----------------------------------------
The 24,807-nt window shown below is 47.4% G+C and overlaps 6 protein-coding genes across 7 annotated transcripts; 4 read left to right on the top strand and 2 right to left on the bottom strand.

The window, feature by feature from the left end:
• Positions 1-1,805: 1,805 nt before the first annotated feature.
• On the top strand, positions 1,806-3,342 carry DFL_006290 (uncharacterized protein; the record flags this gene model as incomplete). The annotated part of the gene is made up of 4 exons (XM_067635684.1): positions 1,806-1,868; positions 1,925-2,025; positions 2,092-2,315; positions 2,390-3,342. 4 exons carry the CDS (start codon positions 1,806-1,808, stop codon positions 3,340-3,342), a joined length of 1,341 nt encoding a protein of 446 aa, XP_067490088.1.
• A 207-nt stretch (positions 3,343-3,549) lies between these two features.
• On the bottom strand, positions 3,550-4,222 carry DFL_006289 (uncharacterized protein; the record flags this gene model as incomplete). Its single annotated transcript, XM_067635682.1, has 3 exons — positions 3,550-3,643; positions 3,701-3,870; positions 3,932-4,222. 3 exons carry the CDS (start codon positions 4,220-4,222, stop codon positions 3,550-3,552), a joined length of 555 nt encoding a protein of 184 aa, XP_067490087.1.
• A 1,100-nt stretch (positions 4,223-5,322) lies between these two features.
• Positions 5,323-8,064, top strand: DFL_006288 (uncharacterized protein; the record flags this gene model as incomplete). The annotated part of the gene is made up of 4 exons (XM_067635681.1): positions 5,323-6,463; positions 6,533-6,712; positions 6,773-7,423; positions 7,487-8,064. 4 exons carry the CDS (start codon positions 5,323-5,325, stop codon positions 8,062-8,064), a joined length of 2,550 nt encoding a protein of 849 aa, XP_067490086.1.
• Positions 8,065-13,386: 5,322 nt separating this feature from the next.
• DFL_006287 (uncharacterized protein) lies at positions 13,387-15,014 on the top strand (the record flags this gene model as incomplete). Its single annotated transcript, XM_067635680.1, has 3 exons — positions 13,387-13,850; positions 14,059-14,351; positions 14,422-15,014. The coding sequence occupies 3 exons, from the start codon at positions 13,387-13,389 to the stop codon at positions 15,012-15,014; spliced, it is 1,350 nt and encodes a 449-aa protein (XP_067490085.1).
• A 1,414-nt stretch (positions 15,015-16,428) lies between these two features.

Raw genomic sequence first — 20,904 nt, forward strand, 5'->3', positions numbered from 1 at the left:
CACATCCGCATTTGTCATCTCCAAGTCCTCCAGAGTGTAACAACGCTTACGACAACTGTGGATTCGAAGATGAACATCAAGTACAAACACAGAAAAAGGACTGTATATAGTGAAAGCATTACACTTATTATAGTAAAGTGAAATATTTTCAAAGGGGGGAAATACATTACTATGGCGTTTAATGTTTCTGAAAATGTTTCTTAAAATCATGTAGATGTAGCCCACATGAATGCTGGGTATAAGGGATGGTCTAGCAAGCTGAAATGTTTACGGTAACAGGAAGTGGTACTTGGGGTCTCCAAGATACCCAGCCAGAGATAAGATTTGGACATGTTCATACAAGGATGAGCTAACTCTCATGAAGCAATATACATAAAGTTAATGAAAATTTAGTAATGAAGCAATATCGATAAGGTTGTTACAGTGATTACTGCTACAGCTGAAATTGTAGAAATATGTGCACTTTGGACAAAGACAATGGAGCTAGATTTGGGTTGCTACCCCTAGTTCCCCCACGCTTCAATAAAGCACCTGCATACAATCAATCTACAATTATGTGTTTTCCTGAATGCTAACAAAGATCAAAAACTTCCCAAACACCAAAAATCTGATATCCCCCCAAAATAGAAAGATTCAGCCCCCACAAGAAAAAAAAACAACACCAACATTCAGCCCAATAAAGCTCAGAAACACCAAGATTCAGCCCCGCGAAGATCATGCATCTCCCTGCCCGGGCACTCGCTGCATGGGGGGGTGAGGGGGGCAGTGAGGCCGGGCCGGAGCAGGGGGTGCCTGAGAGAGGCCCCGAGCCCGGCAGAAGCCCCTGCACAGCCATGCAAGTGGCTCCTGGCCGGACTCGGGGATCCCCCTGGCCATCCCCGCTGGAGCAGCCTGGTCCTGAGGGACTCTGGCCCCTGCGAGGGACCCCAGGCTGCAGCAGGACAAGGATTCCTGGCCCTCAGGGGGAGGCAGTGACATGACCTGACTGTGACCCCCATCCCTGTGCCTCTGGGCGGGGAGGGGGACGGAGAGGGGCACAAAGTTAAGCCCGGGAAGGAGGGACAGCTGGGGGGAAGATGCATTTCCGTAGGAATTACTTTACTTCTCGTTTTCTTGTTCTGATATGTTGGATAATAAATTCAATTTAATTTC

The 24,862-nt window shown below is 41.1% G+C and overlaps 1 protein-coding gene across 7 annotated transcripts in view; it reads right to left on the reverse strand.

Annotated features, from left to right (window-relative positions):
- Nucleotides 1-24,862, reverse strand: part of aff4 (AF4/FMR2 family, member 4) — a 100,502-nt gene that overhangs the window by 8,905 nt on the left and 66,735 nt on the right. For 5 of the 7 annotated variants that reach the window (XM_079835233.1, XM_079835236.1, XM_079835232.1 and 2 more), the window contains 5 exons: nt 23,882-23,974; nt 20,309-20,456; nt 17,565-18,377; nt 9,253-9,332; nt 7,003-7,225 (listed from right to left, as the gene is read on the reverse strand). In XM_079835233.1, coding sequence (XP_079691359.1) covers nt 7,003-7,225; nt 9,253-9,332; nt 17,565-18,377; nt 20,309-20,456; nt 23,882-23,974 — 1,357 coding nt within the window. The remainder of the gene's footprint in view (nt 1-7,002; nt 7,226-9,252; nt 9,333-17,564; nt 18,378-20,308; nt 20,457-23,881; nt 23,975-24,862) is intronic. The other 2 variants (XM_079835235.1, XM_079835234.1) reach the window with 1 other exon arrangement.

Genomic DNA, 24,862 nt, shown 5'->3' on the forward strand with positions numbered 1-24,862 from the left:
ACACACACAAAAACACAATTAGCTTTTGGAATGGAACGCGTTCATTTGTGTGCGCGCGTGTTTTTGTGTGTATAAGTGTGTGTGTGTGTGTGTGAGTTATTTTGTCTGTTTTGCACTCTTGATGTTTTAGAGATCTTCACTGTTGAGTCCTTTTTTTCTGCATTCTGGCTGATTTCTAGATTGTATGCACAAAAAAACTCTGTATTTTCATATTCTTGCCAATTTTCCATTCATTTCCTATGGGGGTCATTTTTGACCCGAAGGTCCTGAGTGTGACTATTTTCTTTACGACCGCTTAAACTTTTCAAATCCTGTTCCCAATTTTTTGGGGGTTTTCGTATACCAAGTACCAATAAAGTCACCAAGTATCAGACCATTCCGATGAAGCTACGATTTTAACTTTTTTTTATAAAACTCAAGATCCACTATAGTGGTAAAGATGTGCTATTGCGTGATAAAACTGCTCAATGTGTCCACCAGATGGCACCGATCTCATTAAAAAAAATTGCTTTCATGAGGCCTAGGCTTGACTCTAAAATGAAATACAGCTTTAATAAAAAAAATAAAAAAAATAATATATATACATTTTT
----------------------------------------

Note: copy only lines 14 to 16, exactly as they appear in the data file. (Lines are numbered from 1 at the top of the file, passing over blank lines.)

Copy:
The 24,862-nt window shown below is 41.1% G+C and overlaps 1 protein-coding gene across 7 annotated transcripts in view; it reads right to left on the reverse strand.

Annotated features, from left to right (window-relative positions):
- Nucleotides 1-24,862, reverse strand: part of aff4 (AF4/FMR2 family, member 4) — a 100,502-nt gene that overhangs the window by 8,905 nt on the left and 66,735 nt on the right. For 5 of the 7 annotated variants that reach the window (XM_079835233.1, XM_079835236.1, XM_079835232.1 and 2 more), the window contains 5 exons: nt 23,882-23,974; nt 20,309-20,456; nt 17,565-18,377; nt 9,253-9,332; nt 7,003-7,225 (listed from right to left, as the gene is read on the reverse strand). In XM_079835233.1, coding sequence (XP_079691359.1) covers nt 7,003-7,225; nt 9,253-9,332; nt 17,565-18,377; nt 20,309-20,456; nt 23,882-23,974 — 1,357 coding nt within the window. The remainder of the gene's footprint in view (nt 1-7,002; nt 7,226-9,252; nt 9,333-17,564; nt 18,378-20,308; nt 20,457-23,881; nt 23,975-24,862) is intronic. The other 2 variants (XM_079835235.1, XM_079835234.1) reach the window with 1 other exon arrangement.